'Cash Mobs' Strike Again

Like the popularized “flash mobs,” cash mobs aim to draw attention to small businesses in need of customers

By Lauren Steussy
|  Monday, Feb 13, 2012  |  Updated 3:37 PM PDT
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Cash Mob Shows Up, Spends in South Park

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Cash Mob Shows Up, Spends in South Park

A crowd of people made a strong statement about small businesses on 30 Street in South Park Tuesday night. Tony Shin reports.
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For the third time in its short history, the retail trend Cash Mob will return to a local San Diego retailer Monday night.

Cash Mobbing is an organization of social media-users and do-gooders around the city. Coordinators pick a shop in secret.  Participants meet up nearby, rush into the selected store and spend at least $20 on merchandise there.

The idea originated from a play on Flash Mobs – the sudden public performances used to bring attention to anything from corporate greed to new video games.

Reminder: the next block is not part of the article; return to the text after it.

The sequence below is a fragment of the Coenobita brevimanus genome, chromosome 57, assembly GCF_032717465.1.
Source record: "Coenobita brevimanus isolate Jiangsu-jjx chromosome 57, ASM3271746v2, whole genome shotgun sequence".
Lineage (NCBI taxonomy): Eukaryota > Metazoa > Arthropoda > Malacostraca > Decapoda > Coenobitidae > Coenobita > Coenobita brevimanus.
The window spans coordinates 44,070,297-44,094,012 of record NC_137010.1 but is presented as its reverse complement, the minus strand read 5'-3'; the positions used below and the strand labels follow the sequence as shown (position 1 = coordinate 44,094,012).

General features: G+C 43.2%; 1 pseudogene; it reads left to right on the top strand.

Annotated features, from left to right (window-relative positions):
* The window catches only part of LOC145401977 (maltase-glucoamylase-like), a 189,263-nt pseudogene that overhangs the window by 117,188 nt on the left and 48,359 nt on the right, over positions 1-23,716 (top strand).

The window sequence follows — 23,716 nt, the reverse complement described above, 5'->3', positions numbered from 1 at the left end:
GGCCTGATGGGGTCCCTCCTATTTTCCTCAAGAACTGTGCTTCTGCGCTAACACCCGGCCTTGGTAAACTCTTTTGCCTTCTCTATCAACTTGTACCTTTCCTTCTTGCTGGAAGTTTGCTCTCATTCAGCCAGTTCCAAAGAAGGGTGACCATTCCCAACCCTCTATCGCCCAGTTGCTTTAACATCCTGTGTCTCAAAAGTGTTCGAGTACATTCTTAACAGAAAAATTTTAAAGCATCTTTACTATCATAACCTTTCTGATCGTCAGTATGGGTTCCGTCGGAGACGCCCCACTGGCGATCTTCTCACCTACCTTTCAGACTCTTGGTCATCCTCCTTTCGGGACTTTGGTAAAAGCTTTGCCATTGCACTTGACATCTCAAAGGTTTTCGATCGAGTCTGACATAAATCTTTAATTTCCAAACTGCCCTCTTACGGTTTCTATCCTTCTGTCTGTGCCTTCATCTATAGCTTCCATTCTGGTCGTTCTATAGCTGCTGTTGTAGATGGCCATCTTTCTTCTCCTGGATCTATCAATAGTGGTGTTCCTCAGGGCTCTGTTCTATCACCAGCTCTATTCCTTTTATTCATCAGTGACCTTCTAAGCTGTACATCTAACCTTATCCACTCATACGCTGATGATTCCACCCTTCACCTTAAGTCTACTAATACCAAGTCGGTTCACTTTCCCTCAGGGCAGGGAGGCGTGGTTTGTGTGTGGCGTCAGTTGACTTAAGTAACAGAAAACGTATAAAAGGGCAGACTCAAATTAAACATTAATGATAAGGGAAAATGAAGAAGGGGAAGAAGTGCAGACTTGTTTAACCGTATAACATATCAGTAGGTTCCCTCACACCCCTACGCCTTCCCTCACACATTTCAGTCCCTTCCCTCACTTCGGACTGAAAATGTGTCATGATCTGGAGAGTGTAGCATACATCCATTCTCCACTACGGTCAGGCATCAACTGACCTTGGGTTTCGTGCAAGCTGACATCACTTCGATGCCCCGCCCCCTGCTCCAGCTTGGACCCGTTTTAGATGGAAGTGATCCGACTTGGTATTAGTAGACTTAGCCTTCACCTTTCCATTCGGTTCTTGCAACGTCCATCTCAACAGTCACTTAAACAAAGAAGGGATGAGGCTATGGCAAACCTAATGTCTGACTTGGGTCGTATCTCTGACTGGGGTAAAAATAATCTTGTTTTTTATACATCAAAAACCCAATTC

Lauren Way coordinates Cash Mobs in San Diego. She recently announced the location for Monday night's flash mob on the group's Facebook page: In Old Town, mobbers will meet at the entrance of Fiesta De Reyes, on Juan St. between Wallace and Mason St. The meet-up time is 6:30 p.m.

The most recent Mob "attacked" a Hillcrest bookstore called Bluestocking Books. About 40 people came, bringing in about $900 to the store. Cash Mobbers spent about $700 at the previous Cash Mob in a South Park store called Make Good, Way said.

Though the money helps stores, the mobs are more about changing the way people view local businesses.

She said this will perhaps create a miniature culture-shift in which consumers are inclined to consider shopping where more money will make to the hands of their neighbors, as opposed to larger corporations.

Now that more people are learning about Cash Mobs, Way and her fellow organizers feel they are closer to reaching their grand vision of the phenomenon. Mobbers will return to the stores they first mobbed, and first-time patrons who hear about the event may get the idea to go to the stores.

"More and more people are shopping locally, and thinking about where they are buying things and where they are spending money," Way said.

Among the criteria for picking a shop to mob, the group typically patronizes stores that give back to the community in some way -- and they have be near a local watering hole, for socializing afterward.

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